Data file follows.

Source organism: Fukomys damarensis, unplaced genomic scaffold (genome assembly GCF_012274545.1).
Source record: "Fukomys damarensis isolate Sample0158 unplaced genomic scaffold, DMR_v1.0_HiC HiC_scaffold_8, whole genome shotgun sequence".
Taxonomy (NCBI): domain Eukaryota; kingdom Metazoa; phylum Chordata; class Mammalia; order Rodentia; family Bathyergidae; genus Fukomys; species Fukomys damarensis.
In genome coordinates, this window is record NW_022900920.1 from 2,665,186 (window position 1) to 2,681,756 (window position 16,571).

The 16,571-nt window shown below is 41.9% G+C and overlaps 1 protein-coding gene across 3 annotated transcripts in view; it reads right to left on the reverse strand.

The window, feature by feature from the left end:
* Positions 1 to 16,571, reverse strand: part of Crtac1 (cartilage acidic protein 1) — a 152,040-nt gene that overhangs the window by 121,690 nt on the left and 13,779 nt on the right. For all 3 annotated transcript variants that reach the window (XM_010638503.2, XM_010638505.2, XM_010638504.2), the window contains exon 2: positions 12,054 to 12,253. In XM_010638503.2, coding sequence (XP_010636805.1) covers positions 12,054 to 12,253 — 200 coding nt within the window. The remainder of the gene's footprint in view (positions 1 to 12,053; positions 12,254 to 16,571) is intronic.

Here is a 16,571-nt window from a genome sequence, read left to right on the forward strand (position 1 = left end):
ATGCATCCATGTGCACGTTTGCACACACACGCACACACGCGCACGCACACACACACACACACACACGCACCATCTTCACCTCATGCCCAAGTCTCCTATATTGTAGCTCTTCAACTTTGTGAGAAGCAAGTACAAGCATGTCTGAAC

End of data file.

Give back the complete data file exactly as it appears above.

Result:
Source organism: Fukomys damarensis, unplaced genomic scaffold (genome assembly GCF_012274545.1).
Source record: "Fukomys damarensis isolate Sample0158 unplaced genomic scaffold, DMR_v1.0_HiC HiC_scaffold_8, whole genome shotgun sequence".
Taxonomy (NCBI): domain Eukaryota; kingdom Metazoa; phylum Chordata; class Mammalia; order Rodentia; family Bathyergidae; genus Fukomys; species Fukomys damarensis.
In genome coordinates, this window is record NW_022900920.1 from 2,665,186 (window position 1) to 2,681,756 (window position 16,571).

The 16,571-nt window shown below is 41.9% G+C and overlaps 1 protein-coding gene across 3 annotated transcripts in view; it reads right to left on the reverse strand.

The window, feature by feature from the left end:
* Positions 1 to 16,571, reverse strand: part of Crtac1 (cartilage acidic protein 1) — a 152,040-nt gene that overhangs the window by 121,690 nt on the left and 13,779 nt on the right. For all 3 annotated transcript variants that reach the window (XM_010638503.2, XM_010638505.2, XM_010638504.2), the window contains exon 2: positions 12,054 to 12,253. In XM_010638503.2, coding sequence (XP_010636805.1) covers positions 12,054 to 12,253 — 200 coding nt within the window. The remainder of the gene's footprint in view (positions 1 to 12,053; positions 12,254 to 16,571) is intronic.

Here is a 16,571-nt window from a genome sequence, read left to right on the forward strand (position 1 = left end):
ATGCATCCATGTGCACGTTTGCACACACACGCACACACGCGCACGCACACACACACACACACACACGCACCATCTTCACCTCATGCCCAAGTCTCCTATATTGTAGCTCTTCAACTTTGTGAGAAGCAAGTACAAGCATGTCTGAAC